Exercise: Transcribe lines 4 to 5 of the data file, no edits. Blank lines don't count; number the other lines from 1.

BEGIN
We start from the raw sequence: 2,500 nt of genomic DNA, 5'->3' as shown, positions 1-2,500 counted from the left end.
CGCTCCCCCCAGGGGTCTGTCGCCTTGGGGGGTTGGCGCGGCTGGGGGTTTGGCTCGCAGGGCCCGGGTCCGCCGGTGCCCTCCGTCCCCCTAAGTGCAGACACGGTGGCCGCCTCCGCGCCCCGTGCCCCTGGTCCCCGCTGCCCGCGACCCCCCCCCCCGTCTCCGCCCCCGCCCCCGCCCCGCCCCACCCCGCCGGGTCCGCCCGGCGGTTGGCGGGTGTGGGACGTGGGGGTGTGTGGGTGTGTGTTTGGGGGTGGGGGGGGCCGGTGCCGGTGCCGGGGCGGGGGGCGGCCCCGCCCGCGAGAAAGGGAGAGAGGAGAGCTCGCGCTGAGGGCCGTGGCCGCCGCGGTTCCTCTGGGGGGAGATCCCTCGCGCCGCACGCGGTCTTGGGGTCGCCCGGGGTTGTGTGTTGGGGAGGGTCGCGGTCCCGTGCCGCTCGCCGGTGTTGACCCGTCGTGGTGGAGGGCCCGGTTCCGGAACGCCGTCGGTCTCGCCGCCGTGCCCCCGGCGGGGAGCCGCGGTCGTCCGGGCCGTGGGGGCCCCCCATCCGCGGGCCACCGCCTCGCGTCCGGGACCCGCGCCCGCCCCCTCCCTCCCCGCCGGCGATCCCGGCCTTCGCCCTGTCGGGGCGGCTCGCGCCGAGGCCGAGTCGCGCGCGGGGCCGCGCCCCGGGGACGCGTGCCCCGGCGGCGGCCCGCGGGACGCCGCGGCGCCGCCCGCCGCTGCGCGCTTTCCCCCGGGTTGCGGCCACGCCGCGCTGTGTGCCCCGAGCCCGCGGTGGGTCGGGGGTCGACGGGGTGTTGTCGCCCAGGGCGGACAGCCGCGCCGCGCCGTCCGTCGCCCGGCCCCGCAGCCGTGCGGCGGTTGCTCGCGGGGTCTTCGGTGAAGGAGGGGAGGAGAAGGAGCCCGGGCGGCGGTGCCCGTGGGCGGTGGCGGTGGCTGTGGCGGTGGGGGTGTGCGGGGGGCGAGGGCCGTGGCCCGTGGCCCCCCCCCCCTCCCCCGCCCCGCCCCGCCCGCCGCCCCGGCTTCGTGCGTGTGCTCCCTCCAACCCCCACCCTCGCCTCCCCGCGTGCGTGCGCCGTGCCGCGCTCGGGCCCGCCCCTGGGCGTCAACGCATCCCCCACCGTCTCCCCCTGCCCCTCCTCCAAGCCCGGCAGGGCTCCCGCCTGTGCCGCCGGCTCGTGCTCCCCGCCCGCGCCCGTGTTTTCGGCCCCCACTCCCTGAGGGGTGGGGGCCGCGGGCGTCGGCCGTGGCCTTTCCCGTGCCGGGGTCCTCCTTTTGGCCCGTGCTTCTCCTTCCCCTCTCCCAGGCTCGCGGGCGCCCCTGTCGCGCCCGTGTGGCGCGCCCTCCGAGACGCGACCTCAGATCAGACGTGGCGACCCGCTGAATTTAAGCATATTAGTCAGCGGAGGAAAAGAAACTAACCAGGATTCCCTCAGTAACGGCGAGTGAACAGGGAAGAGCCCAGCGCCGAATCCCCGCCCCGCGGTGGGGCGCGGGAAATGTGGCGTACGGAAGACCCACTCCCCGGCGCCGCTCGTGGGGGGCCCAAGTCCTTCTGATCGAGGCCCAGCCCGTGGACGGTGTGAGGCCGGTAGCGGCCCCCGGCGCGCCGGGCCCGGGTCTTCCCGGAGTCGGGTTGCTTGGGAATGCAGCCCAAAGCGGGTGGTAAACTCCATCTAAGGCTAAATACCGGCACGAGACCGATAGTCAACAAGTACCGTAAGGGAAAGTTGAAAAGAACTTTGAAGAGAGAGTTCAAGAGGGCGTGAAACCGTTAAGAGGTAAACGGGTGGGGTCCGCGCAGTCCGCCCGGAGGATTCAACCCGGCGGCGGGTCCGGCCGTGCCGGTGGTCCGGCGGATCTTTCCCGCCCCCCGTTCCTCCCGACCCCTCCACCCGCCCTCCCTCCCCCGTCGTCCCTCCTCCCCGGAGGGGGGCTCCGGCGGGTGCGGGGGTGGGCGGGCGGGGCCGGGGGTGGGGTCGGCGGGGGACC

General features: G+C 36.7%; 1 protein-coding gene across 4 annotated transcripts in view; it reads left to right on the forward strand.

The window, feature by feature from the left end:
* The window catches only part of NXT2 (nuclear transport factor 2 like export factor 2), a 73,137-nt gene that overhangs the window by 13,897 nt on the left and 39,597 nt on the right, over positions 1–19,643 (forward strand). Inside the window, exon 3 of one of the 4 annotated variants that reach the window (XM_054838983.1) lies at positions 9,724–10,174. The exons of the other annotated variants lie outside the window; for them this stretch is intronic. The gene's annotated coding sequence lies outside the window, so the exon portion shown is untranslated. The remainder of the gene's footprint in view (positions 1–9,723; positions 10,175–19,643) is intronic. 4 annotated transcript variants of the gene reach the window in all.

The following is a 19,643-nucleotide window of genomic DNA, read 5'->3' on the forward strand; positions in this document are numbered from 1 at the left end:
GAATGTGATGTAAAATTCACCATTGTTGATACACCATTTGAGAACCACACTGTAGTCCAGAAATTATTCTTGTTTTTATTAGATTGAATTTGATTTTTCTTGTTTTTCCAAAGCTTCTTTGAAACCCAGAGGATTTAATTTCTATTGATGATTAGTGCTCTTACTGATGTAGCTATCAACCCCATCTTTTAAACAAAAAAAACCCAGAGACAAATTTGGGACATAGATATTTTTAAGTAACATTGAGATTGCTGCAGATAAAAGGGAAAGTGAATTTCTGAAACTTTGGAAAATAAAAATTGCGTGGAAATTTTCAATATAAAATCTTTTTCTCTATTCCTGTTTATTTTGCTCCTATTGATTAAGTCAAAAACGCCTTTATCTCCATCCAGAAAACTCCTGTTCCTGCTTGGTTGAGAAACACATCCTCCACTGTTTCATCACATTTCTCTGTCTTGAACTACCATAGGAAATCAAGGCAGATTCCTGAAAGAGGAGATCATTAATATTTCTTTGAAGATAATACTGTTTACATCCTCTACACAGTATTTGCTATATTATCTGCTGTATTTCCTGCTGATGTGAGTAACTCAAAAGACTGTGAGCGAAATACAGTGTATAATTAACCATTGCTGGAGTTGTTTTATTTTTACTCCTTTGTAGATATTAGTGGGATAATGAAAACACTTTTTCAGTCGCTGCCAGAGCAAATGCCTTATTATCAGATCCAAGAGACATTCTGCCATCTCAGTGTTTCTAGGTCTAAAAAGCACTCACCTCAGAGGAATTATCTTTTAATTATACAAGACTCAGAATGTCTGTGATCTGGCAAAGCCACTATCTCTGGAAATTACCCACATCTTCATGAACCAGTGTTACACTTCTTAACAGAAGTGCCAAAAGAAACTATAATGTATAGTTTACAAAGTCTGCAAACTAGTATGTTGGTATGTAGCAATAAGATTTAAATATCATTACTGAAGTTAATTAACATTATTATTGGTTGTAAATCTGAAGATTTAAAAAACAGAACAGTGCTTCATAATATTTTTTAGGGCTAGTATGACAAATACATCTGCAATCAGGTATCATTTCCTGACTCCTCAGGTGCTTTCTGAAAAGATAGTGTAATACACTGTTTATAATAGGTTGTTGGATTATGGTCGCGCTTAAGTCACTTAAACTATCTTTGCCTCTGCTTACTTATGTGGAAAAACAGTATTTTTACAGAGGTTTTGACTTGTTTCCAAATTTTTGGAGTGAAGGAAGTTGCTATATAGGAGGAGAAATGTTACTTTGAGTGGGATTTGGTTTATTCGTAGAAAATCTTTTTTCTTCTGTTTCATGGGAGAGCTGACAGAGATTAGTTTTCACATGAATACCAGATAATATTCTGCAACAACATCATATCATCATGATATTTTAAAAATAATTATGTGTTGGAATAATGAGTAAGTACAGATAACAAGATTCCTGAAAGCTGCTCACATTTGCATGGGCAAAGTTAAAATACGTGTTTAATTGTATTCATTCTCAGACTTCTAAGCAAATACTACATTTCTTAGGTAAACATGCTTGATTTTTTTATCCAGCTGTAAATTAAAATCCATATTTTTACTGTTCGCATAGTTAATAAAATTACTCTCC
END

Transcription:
The window, feature by feature from the left end:
* The window catches only part of NXT2 (nuclear transport factor 2 like export factor 2), a 73,137-nt gene that overhangs the window by 13,897 nt on the left and 39,597 nt on the right, over positions 1–19,643 (forward strand). Inside the window, exon 3 of one of the 4 annotated variants that reach the window (XM_054838983.1) lies at positions 9,724–10,174. The exons of the other annotated variants lie outside the window; for them this stretch is intronic. The gene's annotated coding sequence lies outside the window, so the exon portion shown is untranslated. The remainder of the gene's footprint in view (positions 1–9,723; positions 10,175–19,643) is intronic. 4 annotated transcript variants of the gene reach the window in all.